Fresh Labour confusion after Jeremy Corbyn stops short of pledging to lift benefits freeze

Posted On: 
26th August 2017

Labour's policy on the benefits freeze has been plunged into more confusion after Jeremy Corbyn reined back on a pledge to end it.

Jeremy Corbyn addresses supporters in Coatbridge.
Credit: 
PA Images

Party officials briefed journalists that Mr Corbyn would make the promise during a visit to Coatbridge in Lanarkshire yesterday.

A trail of his speech quoted the Labour leader saying: "We will lift the freeze on social security, using part of the billions we set aside for reform in our costed manifesto, by recycling social security savings made by introducing a real Living Wage of £10 an hour, and by building the affordable homes we need.”

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But when he came to make the address, Mr Corbyn only said: "We are confident that we will be able to end the benefits freeze."

A Labour source told The Times: "In his campaign speeches... not everything [prebriefed] is said, but the intention was to say that. It’s in line with our policy."

A party spokesman said: "We are confident that we will be able to end the benefits freeze."

Labour's manifesto launch in May was overshadowed by confusion over the party's position on working-age benefits, which former Chancellor George Osborne froze until 2020.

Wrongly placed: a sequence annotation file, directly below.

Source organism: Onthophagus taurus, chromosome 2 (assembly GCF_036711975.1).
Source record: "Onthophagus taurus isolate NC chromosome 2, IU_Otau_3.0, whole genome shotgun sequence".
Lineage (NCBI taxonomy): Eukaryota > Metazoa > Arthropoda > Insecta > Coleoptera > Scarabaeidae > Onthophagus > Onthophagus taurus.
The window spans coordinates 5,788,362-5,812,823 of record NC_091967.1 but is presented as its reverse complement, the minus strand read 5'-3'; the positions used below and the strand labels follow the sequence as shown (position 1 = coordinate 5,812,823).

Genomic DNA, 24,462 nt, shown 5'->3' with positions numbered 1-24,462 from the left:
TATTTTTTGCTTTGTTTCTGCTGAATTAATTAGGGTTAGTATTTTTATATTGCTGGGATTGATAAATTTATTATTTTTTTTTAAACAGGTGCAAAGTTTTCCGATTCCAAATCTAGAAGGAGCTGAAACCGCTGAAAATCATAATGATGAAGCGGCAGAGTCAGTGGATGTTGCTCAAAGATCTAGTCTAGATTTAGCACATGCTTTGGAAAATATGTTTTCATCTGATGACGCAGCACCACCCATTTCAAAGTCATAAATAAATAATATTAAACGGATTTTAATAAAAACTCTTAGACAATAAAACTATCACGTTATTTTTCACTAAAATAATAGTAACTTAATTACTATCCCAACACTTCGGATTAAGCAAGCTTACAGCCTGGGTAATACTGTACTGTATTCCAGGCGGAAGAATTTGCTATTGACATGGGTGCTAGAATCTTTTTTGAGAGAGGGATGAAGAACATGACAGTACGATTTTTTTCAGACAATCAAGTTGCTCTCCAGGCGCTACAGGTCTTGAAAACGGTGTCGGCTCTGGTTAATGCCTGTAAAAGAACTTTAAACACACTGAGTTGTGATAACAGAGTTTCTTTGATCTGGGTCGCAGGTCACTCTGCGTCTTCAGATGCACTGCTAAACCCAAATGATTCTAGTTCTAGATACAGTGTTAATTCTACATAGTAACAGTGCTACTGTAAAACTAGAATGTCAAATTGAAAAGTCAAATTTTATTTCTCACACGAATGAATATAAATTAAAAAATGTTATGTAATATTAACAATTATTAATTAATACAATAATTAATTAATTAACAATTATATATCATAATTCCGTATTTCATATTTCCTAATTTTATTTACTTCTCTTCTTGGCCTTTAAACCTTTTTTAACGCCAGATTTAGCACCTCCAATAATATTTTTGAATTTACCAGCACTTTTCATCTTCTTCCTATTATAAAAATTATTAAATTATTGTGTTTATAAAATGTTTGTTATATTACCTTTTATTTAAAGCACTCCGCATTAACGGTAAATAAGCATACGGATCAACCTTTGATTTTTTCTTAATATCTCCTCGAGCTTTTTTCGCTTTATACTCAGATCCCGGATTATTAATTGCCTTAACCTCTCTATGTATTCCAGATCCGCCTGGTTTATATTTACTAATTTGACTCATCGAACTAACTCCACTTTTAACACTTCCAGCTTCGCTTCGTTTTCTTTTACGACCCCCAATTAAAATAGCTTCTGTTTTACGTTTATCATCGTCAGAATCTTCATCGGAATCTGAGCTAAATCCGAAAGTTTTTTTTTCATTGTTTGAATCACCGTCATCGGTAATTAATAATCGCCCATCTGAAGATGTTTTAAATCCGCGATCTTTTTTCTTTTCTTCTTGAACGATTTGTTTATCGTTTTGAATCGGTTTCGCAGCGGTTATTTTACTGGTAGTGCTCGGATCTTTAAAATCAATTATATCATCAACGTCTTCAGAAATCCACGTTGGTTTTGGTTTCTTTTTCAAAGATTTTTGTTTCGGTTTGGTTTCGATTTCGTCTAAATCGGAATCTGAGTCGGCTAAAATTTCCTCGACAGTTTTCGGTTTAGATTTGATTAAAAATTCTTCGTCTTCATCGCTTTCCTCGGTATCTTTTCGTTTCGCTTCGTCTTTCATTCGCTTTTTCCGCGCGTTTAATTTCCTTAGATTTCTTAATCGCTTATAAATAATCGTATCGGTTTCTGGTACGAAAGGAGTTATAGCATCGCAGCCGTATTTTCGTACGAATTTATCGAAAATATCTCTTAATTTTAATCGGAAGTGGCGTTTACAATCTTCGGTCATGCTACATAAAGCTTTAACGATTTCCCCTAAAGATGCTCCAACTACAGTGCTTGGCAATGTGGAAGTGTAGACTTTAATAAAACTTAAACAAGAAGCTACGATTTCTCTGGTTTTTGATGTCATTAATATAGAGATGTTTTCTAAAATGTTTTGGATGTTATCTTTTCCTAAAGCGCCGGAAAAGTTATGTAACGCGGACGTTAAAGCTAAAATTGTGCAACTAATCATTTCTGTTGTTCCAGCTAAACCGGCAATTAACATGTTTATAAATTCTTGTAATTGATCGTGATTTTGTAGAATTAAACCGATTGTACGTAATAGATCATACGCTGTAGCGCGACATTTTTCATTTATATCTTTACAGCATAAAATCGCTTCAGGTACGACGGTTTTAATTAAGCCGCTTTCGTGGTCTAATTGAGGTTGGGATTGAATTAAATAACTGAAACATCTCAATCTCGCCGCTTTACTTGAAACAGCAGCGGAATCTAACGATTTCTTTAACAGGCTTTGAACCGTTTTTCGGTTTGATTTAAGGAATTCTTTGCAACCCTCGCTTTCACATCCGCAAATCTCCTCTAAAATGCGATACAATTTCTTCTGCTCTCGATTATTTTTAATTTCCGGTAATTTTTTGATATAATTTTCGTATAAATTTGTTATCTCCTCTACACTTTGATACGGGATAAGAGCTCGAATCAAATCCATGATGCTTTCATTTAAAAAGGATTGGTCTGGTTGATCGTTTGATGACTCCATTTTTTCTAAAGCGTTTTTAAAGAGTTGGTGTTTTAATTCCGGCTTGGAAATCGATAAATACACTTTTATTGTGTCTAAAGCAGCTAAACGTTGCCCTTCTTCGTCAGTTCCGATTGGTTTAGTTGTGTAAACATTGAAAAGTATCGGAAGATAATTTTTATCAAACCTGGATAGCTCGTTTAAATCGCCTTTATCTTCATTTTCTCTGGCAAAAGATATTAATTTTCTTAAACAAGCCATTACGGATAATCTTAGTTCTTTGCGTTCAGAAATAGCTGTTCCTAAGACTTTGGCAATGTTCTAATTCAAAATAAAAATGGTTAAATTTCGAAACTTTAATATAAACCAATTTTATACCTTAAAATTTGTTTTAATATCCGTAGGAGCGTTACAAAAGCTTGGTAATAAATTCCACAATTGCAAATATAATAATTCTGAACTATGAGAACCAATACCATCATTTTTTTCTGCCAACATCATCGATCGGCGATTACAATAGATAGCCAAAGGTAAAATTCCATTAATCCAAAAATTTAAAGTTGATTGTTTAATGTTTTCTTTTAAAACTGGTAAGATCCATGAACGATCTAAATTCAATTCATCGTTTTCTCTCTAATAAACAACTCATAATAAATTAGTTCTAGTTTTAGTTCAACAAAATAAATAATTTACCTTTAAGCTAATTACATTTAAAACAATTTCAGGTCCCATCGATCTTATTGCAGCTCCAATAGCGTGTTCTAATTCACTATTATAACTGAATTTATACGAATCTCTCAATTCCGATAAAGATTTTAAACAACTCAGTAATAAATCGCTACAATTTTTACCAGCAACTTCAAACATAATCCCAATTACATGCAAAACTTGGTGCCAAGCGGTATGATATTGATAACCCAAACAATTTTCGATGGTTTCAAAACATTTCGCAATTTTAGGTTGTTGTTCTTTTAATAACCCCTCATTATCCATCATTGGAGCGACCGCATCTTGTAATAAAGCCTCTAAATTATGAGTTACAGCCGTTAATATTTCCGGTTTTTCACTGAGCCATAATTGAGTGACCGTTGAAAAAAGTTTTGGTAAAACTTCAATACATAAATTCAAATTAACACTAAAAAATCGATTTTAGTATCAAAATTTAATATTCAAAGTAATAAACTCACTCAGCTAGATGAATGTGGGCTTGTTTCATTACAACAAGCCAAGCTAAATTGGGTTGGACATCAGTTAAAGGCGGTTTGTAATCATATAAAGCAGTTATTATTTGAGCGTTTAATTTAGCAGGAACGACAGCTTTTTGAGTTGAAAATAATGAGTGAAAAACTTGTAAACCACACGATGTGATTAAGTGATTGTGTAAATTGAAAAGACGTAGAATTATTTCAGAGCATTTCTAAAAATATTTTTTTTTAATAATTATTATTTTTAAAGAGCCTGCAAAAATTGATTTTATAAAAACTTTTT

Mr Corbyn told journalists "clearly we’re not going to freeze benefits", before appearing to U-turn on that multi-billion pound pledge within a couple of hours.

He said instead that other welfare spending commitments, including £2bn earmarked to mitigate the impact of some cuts to Universal Credit, would ease the impact of the benefits freeze.

Chief Secretary to the Treasury Liz Truss said: "Labour spent their whole election campaign promising the country things they simply couldn’t afford and they’re doing the same thing again.

“Ending this freeze would cost a massive £12.9bn and leave ordinary, hardworking people footing the bill. If Labour want people to put their hands in their pockets to pay for this they must set out where the money will come from. 

“It is clear that Labour’s sums simply don’t add up."